A recent study found that many Americans are in danger when it comes to taking prescription medicine because they cannot comprehend how much and how often the medication should be taken.
Misunderstanding was particularly high among those with an eighth-grade literacy level or below and those who took many prescription drugs.
The study, "To Err is Truly Human: Literacy and Misunderstanding of Prescription Drug Labels," was released Nov. 29 at www.annals.org and will be printed Dec. 19 in Annals of Internal Medicine.
The researchers interviewed 395 English-speaking adults in three states. The five medications identified for the study were two antibiotics, an expectorant, a high blood pressure medicine and a diuretic. Patient literacy was classified either as low (sixth grade and below), marginal (seventh to eighth grade) or adequate (ninth grade and higher).
Health literacy expert and lead author Dr. Terry C. Davis, chairman of the American College of Physicians Foundation's Patient-Centered Health Literacy Advisory Board, and the study co-authors recently discussed the findings at the ACP Foundation's National Health Communication Conference in Washington, D.C.
"Medication error is the most common medical mistake," said Davis, a pioneer in the health literacy field. "Most of the research has looked at the mistakes of health care providers. In looking at patients, we found it was common for them to make mistakes when dosing medicine for themselves, their elderly parents, or their children."
Davis recommends that physicians provide specific instructions to patients about how to take the medicine.
"For example, saying, 'Take one pill at 8:00 a.m. and one pill at 8:00 p.m.,' is better than saying, 'Take one pill every 12 hours,' which is confusing to a lot of patients," said Davis.
With flu season in full swing and widespread anticipation of the human papillomavirus, or HPV, vaccine to prevent cervical cancer, a University of Rochester study suggests that using common painkillers around the time of vaccination might not be a good idea.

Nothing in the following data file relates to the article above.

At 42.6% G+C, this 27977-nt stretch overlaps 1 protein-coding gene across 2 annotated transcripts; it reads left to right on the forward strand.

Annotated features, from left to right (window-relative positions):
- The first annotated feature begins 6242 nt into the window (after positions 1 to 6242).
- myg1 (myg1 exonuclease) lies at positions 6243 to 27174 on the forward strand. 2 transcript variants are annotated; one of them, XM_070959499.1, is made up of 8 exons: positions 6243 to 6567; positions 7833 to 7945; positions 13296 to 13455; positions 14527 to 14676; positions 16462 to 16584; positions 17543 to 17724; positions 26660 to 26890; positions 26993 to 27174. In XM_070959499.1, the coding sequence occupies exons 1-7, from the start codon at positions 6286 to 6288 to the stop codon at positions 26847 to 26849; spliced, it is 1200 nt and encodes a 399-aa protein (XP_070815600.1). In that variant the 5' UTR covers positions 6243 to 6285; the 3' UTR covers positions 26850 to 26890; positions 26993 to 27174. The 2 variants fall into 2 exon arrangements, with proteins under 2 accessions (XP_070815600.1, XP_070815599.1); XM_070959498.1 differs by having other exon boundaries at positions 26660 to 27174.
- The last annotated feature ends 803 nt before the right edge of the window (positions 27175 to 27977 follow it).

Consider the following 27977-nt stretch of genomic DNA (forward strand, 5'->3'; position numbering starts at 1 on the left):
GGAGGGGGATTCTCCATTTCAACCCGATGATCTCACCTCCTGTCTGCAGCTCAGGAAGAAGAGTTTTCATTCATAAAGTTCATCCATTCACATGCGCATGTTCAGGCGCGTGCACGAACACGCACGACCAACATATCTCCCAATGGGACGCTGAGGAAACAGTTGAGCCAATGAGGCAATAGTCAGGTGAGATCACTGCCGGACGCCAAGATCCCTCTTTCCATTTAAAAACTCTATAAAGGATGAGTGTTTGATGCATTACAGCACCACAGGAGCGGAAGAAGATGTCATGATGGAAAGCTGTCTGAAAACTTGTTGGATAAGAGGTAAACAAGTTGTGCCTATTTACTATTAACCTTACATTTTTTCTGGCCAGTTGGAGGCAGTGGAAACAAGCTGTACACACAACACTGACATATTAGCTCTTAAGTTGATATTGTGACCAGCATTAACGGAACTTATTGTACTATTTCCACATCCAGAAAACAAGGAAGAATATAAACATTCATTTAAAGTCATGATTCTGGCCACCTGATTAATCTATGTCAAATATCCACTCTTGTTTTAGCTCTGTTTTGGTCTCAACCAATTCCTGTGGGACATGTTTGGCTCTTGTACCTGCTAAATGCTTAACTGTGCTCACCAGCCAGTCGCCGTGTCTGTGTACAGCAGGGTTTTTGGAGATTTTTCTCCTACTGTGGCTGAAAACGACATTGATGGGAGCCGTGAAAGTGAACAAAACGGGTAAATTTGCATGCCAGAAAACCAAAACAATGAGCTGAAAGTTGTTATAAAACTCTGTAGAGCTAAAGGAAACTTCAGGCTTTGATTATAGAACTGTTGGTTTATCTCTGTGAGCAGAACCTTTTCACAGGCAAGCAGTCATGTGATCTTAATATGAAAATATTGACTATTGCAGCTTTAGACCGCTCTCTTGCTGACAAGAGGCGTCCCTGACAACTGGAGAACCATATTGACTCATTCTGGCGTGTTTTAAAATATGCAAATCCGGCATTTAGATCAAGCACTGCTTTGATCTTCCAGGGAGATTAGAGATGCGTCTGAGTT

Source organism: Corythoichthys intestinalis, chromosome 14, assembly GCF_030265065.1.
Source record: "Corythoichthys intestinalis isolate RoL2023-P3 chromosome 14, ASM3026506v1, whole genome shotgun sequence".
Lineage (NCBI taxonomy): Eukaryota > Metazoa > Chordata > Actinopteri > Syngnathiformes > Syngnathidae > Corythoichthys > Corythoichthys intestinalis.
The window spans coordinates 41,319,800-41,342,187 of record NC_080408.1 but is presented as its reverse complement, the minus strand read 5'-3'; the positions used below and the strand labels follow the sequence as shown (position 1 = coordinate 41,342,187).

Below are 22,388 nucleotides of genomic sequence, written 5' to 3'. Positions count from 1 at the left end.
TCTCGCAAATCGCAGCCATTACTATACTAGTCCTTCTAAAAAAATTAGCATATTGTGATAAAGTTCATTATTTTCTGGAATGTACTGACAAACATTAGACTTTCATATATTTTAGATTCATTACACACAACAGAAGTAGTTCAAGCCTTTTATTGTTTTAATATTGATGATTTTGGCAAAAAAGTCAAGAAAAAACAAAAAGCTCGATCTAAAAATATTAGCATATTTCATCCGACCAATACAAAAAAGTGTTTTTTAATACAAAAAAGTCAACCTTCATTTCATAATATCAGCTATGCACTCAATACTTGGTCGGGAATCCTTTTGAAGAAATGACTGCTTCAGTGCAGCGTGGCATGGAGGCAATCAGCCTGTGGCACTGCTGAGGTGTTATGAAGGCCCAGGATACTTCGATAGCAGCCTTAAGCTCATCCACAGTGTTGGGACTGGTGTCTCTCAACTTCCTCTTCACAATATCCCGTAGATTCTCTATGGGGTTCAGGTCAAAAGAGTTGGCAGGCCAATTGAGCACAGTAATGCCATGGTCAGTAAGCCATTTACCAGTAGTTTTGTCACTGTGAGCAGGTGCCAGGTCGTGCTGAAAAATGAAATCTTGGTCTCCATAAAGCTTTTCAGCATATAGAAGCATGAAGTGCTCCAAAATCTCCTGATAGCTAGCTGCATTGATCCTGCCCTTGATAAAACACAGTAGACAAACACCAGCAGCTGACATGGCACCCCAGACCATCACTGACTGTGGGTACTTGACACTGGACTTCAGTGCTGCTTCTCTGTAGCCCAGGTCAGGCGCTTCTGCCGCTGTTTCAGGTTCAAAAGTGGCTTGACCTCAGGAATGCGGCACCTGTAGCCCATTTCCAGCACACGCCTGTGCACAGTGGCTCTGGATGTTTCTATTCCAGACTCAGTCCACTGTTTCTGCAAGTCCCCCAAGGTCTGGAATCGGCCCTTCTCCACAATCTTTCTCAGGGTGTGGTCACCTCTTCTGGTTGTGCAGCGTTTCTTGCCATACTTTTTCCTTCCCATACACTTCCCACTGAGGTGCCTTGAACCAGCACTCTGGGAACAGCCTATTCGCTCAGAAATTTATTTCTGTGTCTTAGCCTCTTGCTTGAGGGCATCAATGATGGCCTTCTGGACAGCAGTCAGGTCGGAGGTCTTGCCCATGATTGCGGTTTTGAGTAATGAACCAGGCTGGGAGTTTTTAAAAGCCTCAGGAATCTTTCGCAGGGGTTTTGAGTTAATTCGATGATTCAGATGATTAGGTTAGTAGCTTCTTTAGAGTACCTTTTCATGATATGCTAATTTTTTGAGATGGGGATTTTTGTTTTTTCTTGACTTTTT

Researchers showed that certain nonsteroidal anti-inflammatory drugs, or NSAIDs, such as Advil and Celebrex react with the immune system in a way that might reduce the effectiveness of vaccines, such as the influenza vaccine routinely given to elderly patients.
The research has widespread implications. Study authors report that an estimated 50 percent to 70 percent of Americans use NSAIDs for pain relief and inflammation, even though NSAIDs blunt the body's natural response to infection and might even prolong infection.
"For years we have known that elderly people are poor responders to the influenza vaccine and vaccines in general," said principal investigator Richard P. Phipps, a professor of Environmental Medicine, and of Microbiology and Immunology, Oncology and Pediatrics. "And we also know that elderly people tend to be heavy users of inhibitors of cyclooxygenase such as Advil, aspirin, or Celebrex. This study could help explain the immune response problem."
The study is available online in the Dec. 1 issue of Journal of Immunology, and was funded in part by the National Institutes of Health. The findings are based on laboratory studies of blood samples from people who participated in early clinical trials for the HPV vaccine, and on studies of mice.
The chemical compound for the abortion pill has been found to prevent the growth of mammary tumors caused by the mutant gene responsible for a majority of breast and ovarian cancers, according to University of California Irvine scientists.
This compound, called mifepristone, prevented breast tumors by inhibiting progesterone, a hormone involved with the female reproductive cycle, in breast tissue cells. The discovery points to new prevention methods for women who have a genetic predisposition to breast and ovarian cancers. These women often have their breasts or ovaries surgically removed to reduce the risk of developing cancer.
The study appears in the Dec. 1 issue of Science.
"We found that progesterone plays a role in the development of breast cancer by encouraging the proliferation of mammary cells that carry a breast cancer gene," said Eva Lee, lead study author and professor of biological chemistry at UCI. "Mifepristone can block that response. We're excited about this discovery and hope it leads to new options for women with a high risk for developing breast cancer."
In the study, Lee and her colleagues addressed how mifepristone affects the function of mutated BRCA-1 genes in tissue. The BRCA-1 gene is widely studied by cancer geneticists because a mutated version of this gene significantly raises the possibility of breast and ovarian cancers.
By age 70, more than 50 percent of women with the mutated BRCA-1 gene develop breast or ovarian cancer.
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